Sunday, 31 August 2014

Staffroom tour on a Tuesday

I asked around the staffroom for recommendations- here's a quick survey of what people have read recently.

Miss Manor from Glen Innes primary recommend The Sins of the Father by Jeffrey Archer. Easy read for senior students, part of a historical series.

Roslyn Rao has recommended a book of poetry Called Letters to the Men I've Loved . The author is a very empowered woman and it empowers the reader as a woman. But at the same time you feel her emotions through her words.

Anisa Barrowclough just finished The Secret History by Donna Tart. She found it very boring to start with and nearly gave up on it but then it started to get exciting.  It's a story about a group of friends at a university in the U.S. who get tied up in a murder plot.  It's recommended for senior students.  

Russell Dunn reading about contextualised learning for students as part of a project he is working on. He's also been reading about Vygotsky's theory of zones of proximal development in relation to this.

Gerard Tindling recently read nothing and claims that reading sucks. He has, however, read 500 film essays in the last week and cried as he told me this.

Scott Mansell recently read Daniel Silva's book The Heist which is a spy thriller. Fantastic, entertaining author. He has also recently read Nicky Hager's book Dirty Politics.

Friday, 29 August 2014

From my very clever reading friend Lily Emerson-

10 books that have stayed with me or made a huge impact (in no particular order):

1. THE ROBBER BRIDE, Margaret Atwood.
I love all of her books but Xenia is the ultimate example of the skin-crawling horror women can inspire in one another.
2. FRANNY AND ZOOEY, J.D. Salinger.
Polish your shoes for the fat lady, damn it.
Smith might have been more famous for 101 Dalmatians but this book's literary-minded romantic heroine Cassandra is so compelling.
4. WISE CHILDREN, Angela Carter.
Not everything you read inspires you to change your signature perfume.
5. MATILDA, Roald Dahl.
Smart girls of the world unite and take over.
6. THE BLUEST EYE, Toni Morrison.
My first and favourite of her novels, language you can get totally lost in. Oprah's favourite author - and mine.
7. TRACKS, Louise Erdich.
Kind of witchy and brilliant.
8. THE SUN ALSO RISES, Ernest Hemingway.
This book is a master class in creating atmosphere and characters without being verbose.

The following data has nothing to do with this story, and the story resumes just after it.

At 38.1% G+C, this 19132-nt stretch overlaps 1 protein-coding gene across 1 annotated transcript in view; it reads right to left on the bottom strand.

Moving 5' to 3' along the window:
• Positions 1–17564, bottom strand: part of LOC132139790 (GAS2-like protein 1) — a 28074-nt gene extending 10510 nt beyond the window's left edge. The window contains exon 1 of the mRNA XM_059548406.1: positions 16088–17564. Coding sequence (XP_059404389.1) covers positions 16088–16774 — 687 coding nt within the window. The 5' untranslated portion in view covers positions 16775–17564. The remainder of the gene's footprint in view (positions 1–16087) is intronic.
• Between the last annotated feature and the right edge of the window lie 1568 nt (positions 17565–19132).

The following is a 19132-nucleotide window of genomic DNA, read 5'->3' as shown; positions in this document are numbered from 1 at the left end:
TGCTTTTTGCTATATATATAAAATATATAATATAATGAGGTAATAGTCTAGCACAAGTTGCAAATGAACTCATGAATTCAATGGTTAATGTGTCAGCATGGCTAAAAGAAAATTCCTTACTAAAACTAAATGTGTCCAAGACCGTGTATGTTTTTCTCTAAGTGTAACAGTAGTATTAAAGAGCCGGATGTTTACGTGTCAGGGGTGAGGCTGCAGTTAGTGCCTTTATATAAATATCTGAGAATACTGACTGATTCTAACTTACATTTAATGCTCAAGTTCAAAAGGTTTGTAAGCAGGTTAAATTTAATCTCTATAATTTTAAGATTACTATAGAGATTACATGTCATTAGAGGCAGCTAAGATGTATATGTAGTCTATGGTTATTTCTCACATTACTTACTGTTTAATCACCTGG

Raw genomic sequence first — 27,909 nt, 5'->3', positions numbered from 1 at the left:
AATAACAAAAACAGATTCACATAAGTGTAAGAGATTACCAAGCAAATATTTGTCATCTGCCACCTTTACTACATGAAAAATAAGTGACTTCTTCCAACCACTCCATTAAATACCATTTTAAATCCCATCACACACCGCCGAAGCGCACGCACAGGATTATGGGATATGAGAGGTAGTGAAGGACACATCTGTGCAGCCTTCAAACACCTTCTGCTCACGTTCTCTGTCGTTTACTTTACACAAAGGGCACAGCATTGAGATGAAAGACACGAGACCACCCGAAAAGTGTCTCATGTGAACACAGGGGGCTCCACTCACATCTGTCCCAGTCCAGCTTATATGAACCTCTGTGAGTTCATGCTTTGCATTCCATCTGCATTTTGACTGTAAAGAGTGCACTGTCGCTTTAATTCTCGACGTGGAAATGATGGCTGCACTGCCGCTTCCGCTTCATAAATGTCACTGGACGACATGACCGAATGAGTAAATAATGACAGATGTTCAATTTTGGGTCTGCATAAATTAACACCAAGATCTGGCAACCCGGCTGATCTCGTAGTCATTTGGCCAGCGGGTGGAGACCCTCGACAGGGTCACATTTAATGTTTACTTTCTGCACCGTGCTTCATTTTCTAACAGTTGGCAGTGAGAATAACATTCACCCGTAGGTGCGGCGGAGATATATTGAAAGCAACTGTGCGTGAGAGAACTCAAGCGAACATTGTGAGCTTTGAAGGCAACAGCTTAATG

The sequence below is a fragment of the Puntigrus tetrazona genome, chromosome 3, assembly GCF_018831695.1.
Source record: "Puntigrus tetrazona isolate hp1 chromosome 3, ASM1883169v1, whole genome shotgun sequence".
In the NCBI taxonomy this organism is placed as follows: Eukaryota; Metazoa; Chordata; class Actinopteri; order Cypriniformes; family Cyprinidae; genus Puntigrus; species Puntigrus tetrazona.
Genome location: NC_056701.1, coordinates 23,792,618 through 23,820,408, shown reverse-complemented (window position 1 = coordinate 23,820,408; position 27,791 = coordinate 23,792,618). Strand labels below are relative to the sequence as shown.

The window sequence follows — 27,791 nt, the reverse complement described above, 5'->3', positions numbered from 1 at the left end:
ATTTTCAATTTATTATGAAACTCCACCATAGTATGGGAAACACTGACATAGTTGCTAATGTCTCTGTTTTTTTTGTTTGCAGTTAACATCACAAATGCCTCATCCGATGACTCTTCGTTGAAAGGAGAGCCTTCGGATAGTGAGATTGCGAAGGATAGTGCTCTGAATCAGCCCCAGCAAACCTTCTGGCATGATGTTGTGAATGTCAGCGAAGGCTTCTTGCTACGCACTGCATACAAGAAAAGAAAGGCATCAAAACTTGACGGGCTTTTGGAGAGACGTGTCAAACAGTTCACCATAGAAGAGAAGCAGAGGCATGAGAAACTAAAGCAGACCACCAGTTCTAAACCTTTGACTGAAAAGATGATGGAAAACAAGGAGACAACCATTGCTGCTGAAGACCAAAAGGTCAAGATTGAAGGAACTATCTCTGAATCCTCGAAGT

9. LOLITA, Vladimir Nabokov.
This book is a master class in the luxury of verbosity. You can always count on a murderer for fancy prose style.
10. THE BELL JAR, Sylvia Plath.
The mad girl's love song.

Tuesday, 26 August 2014

What a delightful group at bookclub today! We are reading:

Ms Metcalfe- The Warrior's Apprentice
Cherub Tamasi- Rules of Attraction
Seleni Misa- The Fault in Our Stars
Rachel Kaitu'u- Seeking Crystal
Kim Darbyshire- Mortal Engines
Mele Makalio- Where She Went
Boaza Beach- Small Steps

Sunday, 24 August 2014

The Art of Walking Upright Here

I've read 'The Art of Walking Upright' written by Glenn Colquhoun. I love how he uses specific vocab and language for different scenarios e.g black dark dresses describing the night sky, and seagulls crunchie voices describing the mouthpiece of the characters. In page 32, an eye catching quote caught my eye. "Not I, some child, born in a marvellous year, will learn the trick of standing upright here." This quote and  the title of this book made me wonder what 'The Art of Walking Upright' meant. In page 33 Idiscovered the answer to my question, "The art of walking upright here is the art of using both feet. One is for holding on. One is for letting go. "

Tu'i Moa

Wednesday, 20 August 2014

Where we once belonged.

I've just recently read this book called Where we once belonged by Sia Figiel. It was given to me to read and when I read the first page I immediately thought this is great. The book is about  a Samoan girl Alofa who is coming of age in her small town. It talks about her family, the community and aspects of the book explored the gender politics of islander life. Towards the middle/ending I founds it a bit hard to read because the story would go on to talk about mythyical gods, for example there was a whole page about how the earth gave birth. I also found it hard to read when the author repeated one sentence multiple times and I could never quite guess why. Besides from that it was good book and it was good to read a story set in my home country. 


Tuesday, 19 August 2014

Today was a beautiful day in the library. The sun was shining, the birds were singing and we were reading.

Salome- Game of Thrones by George R.R. Martin
Seleni- Hibiscus Coast by Paula Morris, Let It Snow by John Green et al, Sula by Toni Morrison
Delorne- Floors by Patrick Carman
Precious- Empress of the World by Sara Ryan
Malia- Murder on the ridge
Tu'i Moa- The Art of Walking Upright Here by Glen Colquhoun
Sosaia Fatani- The Infects

At the moment I'm reading Clockwork Angel by Cassandra Clare, the first of the Infernal Devices series. I have been reading it for just over a week and have had my nose stuck in it the entire time, it is such a cool book! It is kind of historical; Victorian London where magic exists. I'm almost finished the book and I read it at any possible moment because it is at the climax at the moment. Like any good book, it almost make me cry when one of the characters died, and I'm so glad there are more of these books in the series. 

Kim Darbyshire